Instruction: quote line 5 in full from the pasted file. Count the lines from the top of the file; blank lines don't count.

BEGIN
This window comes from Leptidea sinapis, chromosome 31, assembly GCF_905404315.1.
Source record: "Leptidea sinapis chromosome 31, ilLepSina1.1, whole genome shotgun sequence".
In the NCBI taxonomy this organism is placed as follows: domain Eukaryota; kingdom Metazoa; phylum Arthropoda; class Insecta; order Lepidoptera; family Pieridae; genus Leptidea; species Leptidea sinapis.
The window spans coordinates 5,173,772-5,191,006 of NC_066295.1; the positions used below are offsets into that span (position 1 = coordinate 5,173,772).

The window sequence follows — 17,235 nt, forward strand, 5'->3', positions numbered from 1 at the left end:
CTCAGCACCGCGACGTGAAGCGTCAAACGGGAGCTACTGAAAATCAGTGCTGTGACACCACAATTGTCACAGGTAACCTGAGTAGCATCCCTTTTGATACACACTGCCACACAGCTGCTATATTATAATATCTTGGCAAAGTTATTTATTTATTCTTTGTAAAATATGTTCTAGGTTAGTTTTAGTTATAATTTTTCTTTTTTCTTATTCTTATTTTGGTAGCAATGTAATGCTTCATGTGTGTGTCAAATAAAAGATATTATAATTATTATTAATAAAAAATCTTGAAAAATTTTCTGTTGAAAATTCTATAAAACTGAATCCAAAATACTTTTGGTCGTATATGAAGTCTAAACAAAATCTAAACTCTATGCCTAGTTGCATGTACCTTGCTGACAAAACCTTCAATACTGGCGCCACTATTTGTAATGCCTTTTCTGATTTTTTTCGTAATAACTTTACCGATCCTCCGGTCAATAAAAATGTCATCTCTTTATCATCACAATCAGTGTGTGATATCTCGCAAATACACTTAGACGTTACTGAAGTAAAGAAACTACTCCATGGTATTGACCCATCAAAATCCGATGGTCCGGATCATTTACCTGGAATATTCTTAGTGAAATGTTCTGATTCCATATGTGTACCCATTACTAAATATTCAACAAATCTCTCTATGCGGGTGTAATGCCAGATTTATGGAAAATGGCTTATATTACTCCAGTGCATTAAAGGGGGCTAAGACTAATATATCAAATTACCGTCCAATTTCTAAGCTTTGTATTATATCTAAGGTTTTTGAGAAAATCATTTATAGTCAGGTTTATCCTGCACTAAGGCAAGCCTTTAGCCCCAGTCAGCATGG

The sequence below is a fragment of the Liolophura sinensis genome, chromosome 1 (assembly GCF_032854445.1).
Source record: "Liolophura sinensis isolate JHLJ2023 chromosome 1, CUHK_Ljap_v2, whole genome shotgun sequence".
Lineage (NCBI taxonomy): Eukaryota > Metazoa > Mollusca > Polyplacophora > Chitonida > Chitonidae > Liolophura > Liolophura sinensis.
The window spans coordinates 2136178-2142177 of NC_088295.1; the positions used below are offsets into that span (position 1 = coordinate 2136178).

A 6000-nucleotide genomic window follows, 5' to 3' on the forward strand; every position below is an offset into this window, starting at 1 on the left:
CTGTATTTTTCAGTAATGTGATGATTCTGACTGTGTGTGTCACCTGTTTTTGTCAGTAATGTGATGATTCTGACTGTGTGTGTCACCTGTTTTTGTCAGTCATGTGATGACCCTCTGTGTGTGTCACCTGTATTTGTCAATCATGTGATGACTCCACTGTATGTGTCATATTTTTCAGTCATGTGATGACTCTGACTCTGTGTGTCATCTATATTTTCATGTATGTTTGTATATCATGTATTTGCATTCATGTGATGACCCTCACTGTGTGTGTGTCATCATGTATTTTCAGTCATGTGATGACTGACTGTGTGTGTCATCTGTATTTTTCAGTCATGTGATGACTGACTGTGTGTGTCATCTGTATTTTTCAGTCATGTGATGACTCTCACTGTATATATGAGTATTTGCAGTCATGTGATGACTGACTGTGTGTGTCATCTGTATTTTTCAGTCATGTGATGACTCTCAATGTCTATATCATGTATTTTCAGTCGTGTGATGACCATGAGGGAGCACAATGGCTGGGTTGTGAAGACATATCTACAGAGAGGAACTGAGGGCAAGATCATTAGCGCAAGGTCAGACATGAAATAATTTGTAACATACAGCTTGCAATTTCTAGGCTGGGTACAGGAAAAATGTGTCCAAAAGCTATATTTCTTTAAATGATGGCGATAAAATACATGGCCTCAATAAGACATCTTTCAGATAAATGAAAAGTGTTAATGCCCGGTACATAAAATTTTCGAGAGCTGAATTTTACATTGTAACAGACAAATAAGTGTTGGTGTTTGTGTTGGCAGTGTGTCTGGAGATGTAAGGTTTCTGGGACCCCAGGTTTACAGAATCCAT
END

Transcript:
The window sequence follows — 17,235 nt, forward strand, 5'->3', positions numbered from 1 at the left end: